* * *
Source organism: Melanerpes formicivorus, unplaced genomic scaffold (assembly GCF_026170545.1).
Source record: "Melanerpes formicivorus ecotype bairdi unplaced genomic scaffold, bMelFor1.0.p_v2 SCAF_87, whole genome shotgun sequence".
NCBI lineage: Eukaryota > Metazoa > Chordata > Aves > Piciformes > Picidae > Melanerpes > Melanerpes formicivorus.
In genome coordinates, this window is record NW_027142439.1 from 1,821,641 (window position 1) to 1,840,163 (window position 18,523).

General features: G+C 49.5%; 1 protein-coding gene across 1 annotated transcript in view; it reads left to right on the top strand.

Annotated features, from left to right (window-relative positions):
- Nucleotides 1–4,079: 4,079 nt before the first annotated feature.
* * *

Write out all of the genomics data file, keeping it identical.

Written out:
Source organism: Melanerpes formicivorus, unplaced genomic scaffold (assembly GCF_026170545.1).
Source record: "Melanerpes formicivorus ecotype bairdi unplaced genomic scaffold, bMelFor1.0.p_v2 SCAF_87, whole genome shotgun sequence".
NCBI lineage: Eukaryota > Metazoa > Chordata > Aves > Piciformes > Picidae > Melanerpes > Melanerpes formicivorus.
In genome coordinates, this window is record NW_027142439.1 from 1,821,641 (window position 1) to 1,840,163 (window position 18,523).

General features: G+C 49.5%; 1 protein-coding gene across 1 annotated transcript in view; it reads left to right on the top strand.

Annotated features, from left to right (window-relative positions):
- Nucleotides 1–4,079: 4,079 nt before the first annotated feature.